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I have set up a base class as standard:

MyBase = function() {
    this.m_Stuff = 0; // etc
};
MyBase.prototype.MySuperFunction = function (arg1) {
    alert("Hello" + arg1);
};

Next I set up another class that inherits MyBase

MyChild = function () {
    MyBase.call(this);
    this.m_OtherStuff = 1; // etc
};
MyChild.prototype = new MyBase(); // innherit

But then (and this is the bit I dont know how to do) I want to override MyBase's MySuperFunction with a better one, but calling the base class function in the process:

MyChild.prototype.MySuperFunction = function (arg1, arg2) {
    MyBase.MySuperFunction(arg1); // THIS LINE IS THE LINE I DONT KNOW HOW TO DO
    alert("You is a " + arg2 + "'th level idiot");
};

Its a child class that wants to override is base class function, but wants to call the base class function in the new improved definition.

Is this possible, and if so, how can it be done?

share|improve this question
    
just to clarify, so are you saying MyBase.prototype.MySuperFunction needs to alert "You is a " + arg2 + "'th level idiot" or you are just trying to invoke it in the context of the child class method? – chrisvillanueva Jun 6 '13 at 13:23
    
I want my child class to call the base class' function before adding it's own amendment. – Rewind Jun 6 '13 at 14:03
up vote 2 down vote accepted

Please apply the following:-

MyBase.prototype.MySuperFunction.call(this, arg1);
share|improve this answer
    
So to clarify, you are saying my child's function will be MyChild.prototype.MySuperFunction = function (arg1, arg2) {MyBase.prototype.MySuperFunction.call(this, arg1); alert("You is a " + arg2 + "'th level idiot"); }; Also, when I set up an instance elsewhere; var mychild = new MyChild(); I would then call the CHILD'S version of the function with: mychild.MySuperFunction("Dave", "7"); – Rewind Jun 6 '13 at 14:07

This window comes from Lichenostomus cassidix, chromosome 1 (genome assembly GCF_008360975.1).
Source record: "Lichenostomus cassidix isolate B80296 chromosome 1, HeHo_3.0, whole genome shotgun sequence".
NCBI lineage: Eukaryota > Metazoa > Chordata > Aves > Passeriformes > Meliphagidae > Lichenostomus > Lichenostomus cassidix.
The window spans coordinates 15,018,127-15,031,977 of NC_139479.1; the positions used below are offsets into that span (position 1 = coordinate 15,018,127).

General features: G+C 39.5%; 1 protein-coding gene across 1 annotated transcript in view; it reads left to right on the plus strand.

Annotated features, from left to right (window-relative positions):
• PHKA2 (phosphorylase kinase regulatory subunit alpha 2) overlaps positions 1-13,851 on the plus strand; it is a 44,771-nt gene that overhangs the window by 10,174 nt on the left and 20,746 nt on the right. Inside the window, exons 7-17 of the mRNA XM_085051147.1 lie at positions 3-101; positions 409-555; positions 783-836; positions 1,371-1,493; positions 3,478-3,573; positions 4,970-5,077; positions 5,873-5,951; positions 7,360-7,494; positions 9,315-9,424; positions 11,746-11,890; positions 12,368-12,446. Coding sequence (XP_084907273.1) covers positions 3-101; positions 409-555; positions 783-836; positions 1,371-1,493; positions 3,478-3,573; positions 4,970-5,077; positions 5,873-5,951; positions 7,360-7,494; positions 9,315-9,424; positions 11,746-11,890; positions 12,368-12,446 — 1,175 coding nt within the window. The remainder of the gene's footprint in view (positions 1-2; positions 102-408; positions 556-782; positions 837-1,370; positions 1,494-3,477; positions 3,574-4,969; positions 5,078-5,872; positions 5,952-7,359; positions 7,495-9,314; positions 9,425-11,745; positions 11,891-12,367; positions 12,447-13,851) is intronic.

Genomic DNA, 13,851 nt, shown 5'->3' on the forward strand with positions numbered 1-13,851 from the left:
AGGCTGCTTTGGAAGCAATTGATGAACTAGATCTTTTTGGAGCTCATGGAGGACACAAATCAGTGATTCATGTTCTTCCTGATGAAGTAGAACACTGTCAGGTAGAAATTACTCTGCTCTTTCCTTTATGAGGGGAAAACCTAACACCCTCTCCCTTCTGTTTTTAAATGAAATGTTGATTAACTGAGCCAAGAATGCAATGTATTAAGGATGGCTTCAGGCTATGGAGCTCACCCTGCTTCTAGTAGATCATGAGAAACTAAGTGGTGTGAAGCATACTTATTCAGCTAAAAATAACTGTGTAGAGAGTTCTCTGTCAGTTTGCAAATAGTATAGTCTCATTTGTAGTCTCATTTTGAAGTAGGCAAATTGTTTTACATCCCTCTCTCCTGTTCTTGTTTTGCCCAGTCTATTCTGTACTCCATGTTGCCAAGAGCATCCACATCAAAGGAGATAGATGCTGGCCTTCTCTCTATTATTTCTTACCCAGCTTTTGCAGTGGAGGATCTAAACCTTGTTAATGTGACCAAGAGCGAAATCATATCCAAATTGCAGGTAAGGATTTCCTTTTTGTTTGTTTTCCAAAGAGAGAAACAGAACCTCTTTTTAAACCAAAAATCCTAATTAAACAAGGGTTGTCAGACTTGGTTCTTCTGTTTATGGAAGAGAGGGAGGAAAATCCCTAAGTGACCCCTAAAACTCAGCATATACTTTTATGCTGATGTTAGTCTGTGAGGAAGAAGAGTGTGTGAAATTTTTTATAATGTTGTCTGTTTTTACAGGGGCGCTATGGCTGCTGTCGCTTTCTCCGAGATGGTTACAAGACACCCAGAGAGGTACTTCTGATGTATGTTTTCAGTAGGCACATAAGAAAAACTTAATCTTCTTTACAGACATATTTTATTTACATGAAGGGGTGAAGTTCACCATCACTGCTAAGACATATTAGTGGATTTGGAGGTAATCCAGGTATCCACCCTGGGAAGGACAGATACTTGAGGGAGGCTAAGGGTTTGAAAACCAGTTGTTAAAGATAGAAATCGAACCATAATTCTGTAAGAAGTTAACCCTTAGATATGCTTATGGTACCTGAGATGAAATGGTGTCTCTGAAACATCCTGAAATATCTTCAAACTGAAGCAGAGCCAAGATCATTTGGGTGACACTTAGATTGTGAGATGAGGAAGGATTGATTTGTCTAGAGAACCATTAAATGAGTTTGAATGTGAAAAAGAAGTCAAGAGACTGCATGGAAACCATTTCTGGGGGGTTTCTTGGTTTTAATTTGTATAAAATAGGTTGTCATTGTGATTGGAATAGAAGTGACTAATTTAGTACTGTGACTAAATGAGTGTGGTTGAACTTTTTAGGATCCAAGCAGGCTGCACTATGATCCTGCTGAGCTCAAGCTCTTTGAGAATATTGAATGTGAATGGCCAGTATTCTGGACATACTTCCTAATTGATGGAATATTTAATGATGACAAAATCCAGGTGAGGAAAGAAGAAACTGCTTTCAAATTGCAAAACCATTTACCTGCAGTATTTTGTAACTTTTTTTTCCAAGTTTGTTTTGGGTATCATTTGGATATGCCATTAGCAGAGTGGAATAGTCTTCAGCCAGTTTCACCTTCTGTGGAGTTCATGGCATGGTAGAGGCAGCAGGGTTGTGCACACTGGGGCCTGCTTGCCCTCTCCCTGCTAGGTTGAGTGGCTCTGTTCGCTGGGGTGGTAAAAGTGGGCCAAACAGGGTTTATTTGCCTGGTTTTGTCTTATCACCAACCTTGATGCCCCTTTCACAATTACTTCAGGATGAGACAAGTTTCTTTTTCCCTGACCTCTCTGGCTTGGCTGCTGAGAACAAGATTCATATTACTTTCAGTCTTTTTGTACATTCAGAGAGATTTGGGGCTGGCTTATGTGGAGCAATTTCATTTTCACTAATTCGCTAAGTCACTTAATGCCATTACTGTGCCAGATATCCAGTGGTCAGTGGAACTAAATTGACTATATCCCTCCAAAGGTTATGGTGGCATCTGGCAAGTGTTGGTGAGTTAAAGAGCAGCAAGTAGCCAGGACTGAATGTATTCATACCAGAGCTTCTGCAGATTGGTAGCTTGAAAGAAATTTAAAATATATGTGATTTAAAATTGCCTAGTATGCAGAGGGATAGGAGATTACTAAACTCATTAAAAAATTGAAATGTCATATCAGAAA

yes, absolutely – pvnarula Jun 6 '13 at 14:08

It's similar to the call in your inherited constructor. You can access the "super" method still on MyBase.prototype.MySuperFunction (where you assigned it), so use:

MyBase.prototype.MySuperFunction.call(this, arg1);

For a more dynamic approach you even might use Object.getPrototypeOf to get the prototype, but watch out that it works with dynamic inheritance. And if you have many methods that need to call their parent, it can be helpful to alias MyBase.prototype as a super variable which is accessible to all functions on the Child prototype object (see this answer for an example)).

share|improve this answer
    
So to clarify, you are saying my child's function will be MyChild.prototype.MySuperFunction = function (arg1, arg2) {MyBase.prototype.MySuperFunction.call(this, arg1); alert("You is a " + arg2 + "'th level idiot"); }; – Rewind Jun 6 '13 at 14:06
    
@JonAshman: Yes, exactly. – Bergi Jun 6 '13 at 14:19
    
@Bergi is there a way to call this prototype thing within the original declaration of the function/object? this gist provides an example of what i'm talking about – abbood Apr 8 '14 at 10:48
    
No, prototype properties have to be declared outside the constructor function – Bergi Apr 8 '14 at 10:53
    
@Bergi!!!!!!!! that's incredibly ugly isn't it? I mean I would like to know that everything related to a defined "object" is encapsulated within those braces.. otherwise anyone can add all sortsa stuff anywhere within 100 js files in a large project.. is there a way to address this? – abbood Apr 8 '14 at 11:10

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